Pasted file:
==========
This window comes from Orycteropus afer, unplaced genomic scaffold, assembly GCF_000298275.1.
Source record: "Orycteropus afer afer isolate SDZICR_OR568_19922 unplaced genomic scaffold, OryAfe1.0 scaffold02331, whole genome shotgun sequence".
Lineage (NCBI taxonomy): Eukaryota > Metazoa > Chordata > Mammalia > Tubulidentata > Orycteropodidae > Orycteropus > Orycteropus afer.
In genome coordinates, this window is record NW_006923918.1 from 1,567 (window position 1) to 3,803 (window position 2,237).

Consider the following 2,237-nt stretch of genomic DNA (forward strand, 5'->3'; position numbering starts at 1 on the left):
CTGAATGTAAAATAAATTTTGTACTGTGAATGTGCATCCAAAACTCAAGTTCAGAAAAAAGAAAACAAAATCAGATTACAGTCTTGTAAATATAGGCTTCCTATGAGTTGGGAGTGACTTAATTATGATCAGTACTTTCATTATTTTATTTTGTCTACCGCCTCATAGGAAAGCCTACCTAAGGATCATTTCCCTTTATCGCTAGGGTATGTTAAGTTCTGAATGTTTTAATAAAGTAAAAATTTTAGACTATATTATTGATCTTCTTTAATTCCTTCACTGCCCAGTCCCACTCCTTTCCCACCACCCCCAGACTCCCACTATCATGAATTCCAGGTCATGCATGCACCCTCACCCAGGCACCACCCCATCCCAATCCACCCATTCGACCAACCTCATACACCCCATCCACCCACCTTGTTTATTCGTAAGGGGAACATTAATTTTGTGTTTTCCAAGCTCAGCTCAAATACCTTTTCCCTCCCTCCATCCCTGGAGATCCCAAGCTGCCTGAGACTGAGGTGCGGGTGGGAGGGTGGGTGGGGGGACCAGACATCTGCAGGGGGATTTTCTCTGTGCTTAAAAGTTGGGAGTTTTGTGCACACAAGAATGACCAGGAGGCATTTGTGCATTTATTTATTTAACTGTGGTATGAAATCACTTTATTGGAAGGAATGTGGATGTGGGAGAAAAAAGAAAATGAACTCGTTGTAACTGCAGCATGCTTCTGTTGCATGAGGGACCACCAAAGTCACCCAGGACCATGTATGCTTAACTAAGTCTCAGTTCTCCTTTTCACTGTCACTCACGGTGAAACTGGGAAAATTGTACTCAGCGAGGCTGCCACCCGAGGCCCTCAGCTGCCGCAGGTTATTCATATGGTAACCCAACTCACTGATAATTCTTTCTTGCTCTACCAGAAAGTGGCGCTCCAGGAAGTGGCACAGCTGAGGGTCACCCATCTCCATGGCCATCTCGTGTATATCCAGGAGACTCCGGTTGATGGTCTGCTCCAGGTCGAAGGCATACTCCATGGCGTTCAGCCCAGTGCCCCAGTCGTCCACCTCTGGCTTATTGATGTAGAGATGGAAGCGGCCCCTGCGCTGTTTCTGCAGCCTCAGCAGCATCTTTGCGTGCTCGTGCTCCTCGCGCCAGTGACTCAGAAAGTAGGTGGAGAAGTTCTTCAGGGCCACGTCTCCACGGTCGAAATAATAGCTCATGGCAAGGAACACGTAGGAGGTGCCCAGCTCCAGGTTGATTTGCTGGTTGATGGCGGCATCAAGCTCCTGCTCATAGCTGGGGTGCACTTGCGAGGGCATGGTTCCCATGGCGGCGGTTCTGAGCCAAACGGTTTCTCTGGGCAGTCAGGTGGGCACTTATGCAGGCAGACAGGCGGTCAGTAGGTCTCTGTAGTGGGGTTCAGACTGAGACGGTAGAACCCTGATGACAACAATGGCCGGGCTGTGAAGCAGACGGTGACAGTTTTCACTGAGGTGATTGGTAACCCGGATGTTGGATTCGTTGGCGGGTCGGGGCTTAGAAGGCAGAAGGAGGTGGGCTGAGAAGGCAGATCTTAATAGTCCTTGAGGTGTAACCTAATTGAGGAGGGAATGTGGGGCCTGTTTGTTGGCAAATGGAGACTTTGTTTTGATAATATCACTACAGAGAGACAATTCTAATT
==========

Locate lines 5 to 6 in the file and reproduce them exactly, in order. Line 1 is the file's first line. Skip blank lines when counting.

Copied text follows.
Consider the following 2,237-nt stretch of genomic DNA (forward strand, 5'->3'; position numbering starts at 1 on the left):
CTGAATGTAAAATAAATTTTGTACTGTGAATGTGCATCCAAAACTCAAGTTCAGAAAAAAGAAAACAAAATCAGATTACAGTCTTGTAAATATAGGCTTCCTATGAGTTGGGAGTGACTTAATTATGATCAGTACTTTCATTATTTTATTTTGTCTACCGCCTCATAGGAAAGCCTACCTAAGGATCATTTCCCTTTATCGCTAGGGTATGTTAAGTTCTGAATGTTTTAATAAAGTAAAAATTTTAGACTATATTATTGATCTTCTTTAATTCCTTCACTGCCCAGTCCCACTCCTTTCCCACCACCCCCAGACTCCCACTATCATGAATTCCAGGTCATGCATGCACCCTCACCCAGGCACCACCCCATCCCAATCCACCCATTCGACCAACCTCATACACCCCATCCACCCACCTTGTTTATTCGTAAGGGGAACATTAATTTTGTGTTTTCCAAGCTCAGCTCAAATACCTTTTCCCTCCCTCCATCCCTGGAGATCCCAAGCTGCCTGAGACTGAGGTGCGGGTGGGAGGGTGGGTGGGGGGACCAGACATCTGCAGGGGGATTTTCTCTGTGCTTAAAAGTTGGGAGTTTTGTGCACACAAGAATGACCAGGAGGCATTTGTGCATTTATTTATTTAACTGTGGTATGAAATCACTTTATTGGAAGGAATGTGGATGTGGGAGAAAAAAGAAAATGAACTCGTTGTAACTGCAGCATGCTTCTGTTGCATGAGGGACCACCAAAGTCACCCAGGACCATGTATGCTTAACTAAGTCTCAGTTCTCCTTTTCACTGTCACTCACGGTGAAACTGGGAAAATTGTACTCAGCGAGGCTGCCACCCGAGGCCCTCAGCTGCCGCAGGTTATTCATATGGTAACCCAACTCACTGATAATTCTTTCTTGCTCTACCAGAAAGTGGCGCTCCAGGAAGTGGCACAGCTGAGGGTCACCCATCTCCATGGCCATCTCGTGTATATCCAGGAGACTCCGGTTGATGGTCTGCTCCAGGTCGAAGGCATACTCCATGGCGTTCAGCCCAGTGCCCCAGTCGTCCACCTCTGGCTTATTGATGTAGAGATGGAAGCGGCCCCTGCGCTGTTTCTGCAGCCTCAGCAGCATCTTTGCGTGCTCGTGCTCCTCGCGCCAGTGACTCAGAAAGTAGGTGGAGAAGTTCTTCAGGGCCACGTCTCCACGGTCGAAATAATAGCTCATGGCAAGGAACACGTAGGAGGTGCCCAGCTCCAGGTTGATTTGCTGGTTGATGGCGGCATCAAGCTCCTGCTCATAGCTGGGGTGCACTTGCGAGGGCATGGTTCCCATGGCGGCGGTTCTGAGCCAAACGGTTTCTCTGGGCAGTCAGGTGGGCACTTATGCAGGCAGACAGGCGGTCAGTAGGTCTCTGTAGTGGGGTTCAGACTGAGACGGTAGAACCCTGATGACAACAATGGCCGGGCTGTGAAGCAGACGGTGACAGTTTTCACTGAGGTGATTGGTAACCCGGATGTTGGATTCGTTGGCGGGTCGGGGCTTAGAAGGCAGAAGGAGGTGGGCTGAGAAGGCAGATCTTAATAGTCCTTGAGGTGTAACCTAATTGAGGAGGGAATGTGGGGCCTGTTTGTTGGCAAATGGAGACTTTGTTTTGATAATATCACTACAGAGAGACAATTCTAATT